Great DP/ Cinematographers

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2.
John Toll
Cinematographer, Braveheart
 
3.
Emmanuel Lubezki
Cinematographer, Gravity
Lubezki began his career in Mexican film and television productions in the late 1980s. His first international production was the 1993 independent film Twenty Bucks, which followed the journey of a single twenty-dollar bill. Lubezki is a frequent collaborator with fellow Mexican filmmaker Alfonso Cuarón...
 
5.
Matthew Libatique
Cinematographer, Black Swan
 
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Darius Khondji
Cinematographer, Amour
 
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Kazuo Miyagawa
Cinematographer, Rashômon
 
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12.
Vittorio Storaro
Cinematographer, Apocalypse Now
Vittorio Storaro, the award-winning cinematographer who won Oscars for "Apocalypse Now", "Reds" and "The Last Emperor". He was born on June 24, 1940 in Rome, where his father was a projectionist at the Lux Film Studio. At the age of 11, he began studying photography at a technical school...
 
13.
Sven Nykvist
Sven Nykvist was considered by many in the industry to be one of the world's greatest cinematographers. During his long career that spanned almost half a century, Nyvist perfected the art of cinematography to its most simple attributes, and he helped give the films he had worked on the simplest and most natural look imaginable...
 
14.
Gregg Toland
Cinematographer, Citizen Kane
Born in Illinois in 1904, the only child of Jennie and Frank Toland, Gregg and his mother moved to California several years after his parents divorced in 1910. Through Jennie's work as a housekeeper for several people in the movie business, Gregg may had gotten a $12-a-week job at age 15 as an office boy at William Fox Studios...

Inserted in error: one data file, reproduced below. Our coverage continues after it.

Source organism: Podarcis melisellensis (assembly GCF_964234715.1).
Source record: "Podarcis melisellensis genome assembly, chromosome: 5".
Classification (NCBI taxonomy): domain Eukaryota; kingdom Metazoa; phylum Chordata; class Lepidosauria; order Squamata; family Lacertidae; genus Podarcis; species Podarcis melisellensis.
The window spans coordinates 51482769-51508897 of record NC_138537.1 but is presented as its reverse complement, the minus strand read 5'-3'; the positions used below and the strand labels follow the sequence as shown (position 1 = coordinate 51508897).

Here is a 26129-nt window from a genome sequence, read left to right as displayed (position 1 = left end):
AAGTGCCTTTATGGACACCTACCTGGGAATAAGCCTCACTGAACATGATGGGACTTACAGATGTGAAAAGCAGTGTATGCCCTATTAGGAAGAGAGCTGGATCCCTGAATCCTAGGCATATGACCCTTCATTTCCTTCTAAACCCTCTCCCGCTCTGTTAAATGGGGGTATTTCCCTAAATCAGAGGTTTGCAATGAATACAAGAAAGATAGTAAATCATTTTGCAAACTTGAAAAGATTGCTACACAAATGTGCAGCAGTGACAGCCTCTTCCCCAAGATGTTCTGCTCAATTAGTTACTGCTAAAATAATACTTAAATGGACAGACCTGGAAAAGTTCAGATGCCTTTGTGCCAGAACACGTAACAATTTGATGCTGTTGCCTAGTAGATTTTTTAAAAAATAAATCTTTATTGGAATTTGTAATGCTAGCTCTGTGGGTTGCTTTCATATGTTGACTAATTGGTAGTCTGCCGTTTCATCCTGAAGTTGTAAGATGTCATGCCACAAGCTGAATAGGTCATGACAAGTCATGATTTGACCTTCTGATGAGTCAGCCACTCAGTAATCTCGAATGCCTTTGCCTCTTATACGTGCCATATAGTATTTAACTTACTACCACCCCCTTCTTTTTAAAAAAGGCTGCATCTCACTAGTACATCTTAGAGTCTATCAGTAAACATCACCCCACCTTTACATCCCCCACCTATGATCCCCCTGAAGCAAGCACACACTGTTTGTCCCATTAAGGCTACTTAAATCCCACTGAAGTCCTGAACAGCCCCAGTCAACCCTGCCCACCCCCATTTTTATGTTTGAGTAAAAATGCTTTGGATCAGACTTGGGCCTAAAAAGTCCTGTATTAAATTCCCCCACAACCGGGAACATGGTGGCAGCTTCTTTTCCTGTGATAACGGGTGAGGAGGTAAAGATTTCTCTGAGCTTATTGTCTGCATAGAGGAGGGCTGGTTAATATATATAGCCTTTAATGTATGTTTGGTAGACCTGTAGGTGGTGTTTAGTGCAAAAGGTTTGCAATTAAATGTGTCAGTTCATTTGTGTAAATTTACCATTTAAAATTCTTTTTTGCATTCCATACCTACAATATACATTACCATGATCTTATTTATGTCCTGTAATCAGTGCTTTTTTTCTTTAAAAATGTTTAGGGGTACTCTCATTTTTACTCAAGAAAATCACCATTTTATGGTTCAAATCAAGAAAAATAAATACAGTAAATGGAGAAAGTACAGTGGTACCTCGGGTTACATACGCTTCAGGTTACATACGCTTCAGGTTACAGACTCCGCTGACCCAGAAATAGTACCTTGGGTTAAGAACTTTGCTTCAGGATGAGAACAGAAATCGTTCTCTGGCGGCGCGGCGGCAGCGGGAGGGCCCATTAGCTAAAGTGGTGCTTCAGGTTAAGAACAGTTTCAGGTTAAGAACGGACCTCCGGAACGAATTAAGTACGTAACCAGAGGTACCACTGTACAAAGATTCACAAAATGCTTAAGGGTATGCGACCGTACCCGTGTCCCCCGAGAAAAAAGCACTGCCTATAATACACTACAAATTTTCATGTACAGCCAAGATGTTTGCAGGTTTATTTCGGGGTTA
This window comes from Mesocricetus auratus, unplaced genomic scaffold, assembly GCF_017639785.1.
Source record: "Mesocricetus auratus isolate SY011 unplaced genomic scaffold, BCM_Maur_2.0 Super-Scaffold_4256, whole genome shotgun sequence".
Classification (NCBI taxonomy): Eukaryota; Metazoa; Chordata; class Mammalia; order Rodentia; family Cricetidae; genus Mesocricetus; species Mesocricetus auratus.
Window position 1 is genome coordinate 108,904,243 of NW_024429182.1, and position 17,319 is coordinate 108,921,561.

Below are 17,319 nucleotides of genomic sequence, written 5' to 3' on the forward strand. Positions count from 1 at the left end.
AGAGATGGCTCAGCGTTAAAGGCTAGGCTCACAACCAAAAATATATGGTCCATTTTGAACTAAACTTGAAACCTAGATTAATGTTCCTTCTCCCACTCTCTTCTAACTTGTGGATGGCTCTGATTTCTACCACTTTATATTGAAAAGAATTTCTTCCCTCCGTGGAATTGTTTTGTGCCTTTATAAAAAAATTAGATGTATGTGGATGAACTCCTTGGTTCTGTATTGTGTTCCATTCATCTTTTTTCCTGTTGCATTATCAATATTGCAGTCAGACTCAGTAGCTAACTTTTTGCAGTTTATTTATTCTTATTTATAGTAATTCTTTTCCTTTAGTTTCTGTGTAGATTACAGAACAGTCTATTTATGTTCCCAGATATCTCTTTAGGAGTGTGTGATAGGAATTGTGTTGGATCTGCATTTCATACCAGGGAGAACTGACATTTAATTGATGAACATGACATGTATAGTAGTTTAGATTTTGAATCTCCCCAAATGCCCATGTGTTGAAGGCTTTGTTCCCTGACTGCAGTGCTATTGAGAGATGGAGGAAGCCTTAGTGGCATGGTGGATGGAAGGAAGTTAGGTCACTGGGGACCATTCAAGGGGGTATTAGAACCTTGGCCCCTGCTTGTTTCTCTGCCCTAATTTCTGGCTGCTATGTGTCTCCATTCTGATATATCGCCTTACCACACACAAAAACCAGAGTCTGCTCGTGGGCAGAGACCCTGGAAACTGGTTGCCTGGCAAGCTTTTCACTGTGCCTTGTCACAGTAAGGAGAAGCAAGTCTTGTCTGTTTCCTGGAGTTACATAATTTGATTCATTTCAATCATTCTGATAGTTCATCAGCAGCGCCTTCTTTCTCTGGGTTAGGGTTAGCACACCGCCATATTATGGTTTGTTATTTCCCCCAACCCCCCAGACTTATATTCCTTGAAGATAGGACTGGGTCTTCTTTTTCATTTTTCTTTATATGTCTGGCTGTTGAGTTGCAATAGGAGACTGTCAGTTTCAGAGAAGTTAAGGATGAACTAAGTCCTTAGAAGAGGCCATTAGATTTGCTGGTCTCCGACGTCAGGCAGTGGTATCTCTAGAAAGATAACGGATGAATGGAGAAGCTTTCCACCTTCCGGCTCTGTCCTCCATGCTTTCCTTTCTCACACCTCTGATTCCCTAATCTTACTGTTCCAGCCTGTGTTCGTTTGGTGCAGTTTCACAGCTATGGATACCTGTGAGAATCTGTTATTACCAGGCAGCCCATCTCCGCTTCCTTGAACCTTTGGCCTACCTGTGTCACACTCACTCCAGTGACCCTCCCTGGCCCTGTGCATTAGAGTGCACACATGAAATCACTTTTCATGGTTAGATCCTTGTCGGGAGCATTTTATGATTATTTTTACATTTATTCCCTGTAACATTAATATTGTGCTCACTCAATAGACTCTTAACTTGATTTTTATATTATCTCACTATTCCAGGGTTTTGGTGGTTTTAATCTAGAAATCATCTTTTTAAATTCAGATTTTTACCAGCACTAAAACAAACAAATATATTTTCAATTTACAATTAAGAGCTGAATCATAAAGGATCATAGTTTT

15.
Gordon Willis
Cinematographer, The Godfather
 
16.
Christopher Doyle
Cinematographer, Ying xiong
 
17.
Conrad L. Hall
Cinematographer, American Beauty
Born in Tahiti, the son of writer James Norman Hall, author of "Mutiny on the Bounty," Conrad Hall studied filmmaking at USC. He and two classmates formed a production company and sold a project to a local television station. Hall's company branched out into making industrial films and TV commercials...
 
18.
James Wong Howe
Cinematographer, The Thin Man
Master cinematographer James Wong Howe, whose career stretched from silent pictures through the mid-'70s, was born Wong Tung Jim in Canton (now Guangzhou), China, on August 28, 1899, the son of Wong How. His father emigrated to America the year James was born, settling in Pasco, Washington, where he worked for the Northern Pacific Railroad...
 
19.
Charles Rosher
Cinematographer, Sunrise
Among the foremost technical innovators in his field, a charter member of the American Society of Cinematographers, English-born Charles Rosher had initially aimed for a diplomatic career. Fortunately, he chose a different career option and attended lessons in photography at the London Polytechnic in Regent Street...
 
20.
Leon Shamroy
Cinematographer, Planet of the Apes
 
21.
Joseph Ruttenberg
Cinematographer, The Philadelphia Story
Four-time Oscar-winning cinematographer Joseph Ruttenberg was born in St. Petersburg, Russia. In 1893, at the age of four, his family moved to the United States, eventually settling in Boston. After schooling, he got his first job in 1907 working as a newsboy and personal runner for William Randolph Hearst's 'Boston American'...
 
22.
Robert Surtees
Cinematographer, The Graduate
Robert L. Surtees began his working life as a portrait photographer and retoucher, before becoming camera assistant at Universal in 1927. He spent a lengthy apprenticeship (15 years) working under such experienced cinematographers as Hal Mohr, Joseph Ruttenberg and Gregg Toland. Between 1929 and 1930...
 
23.
Arthur C. Miller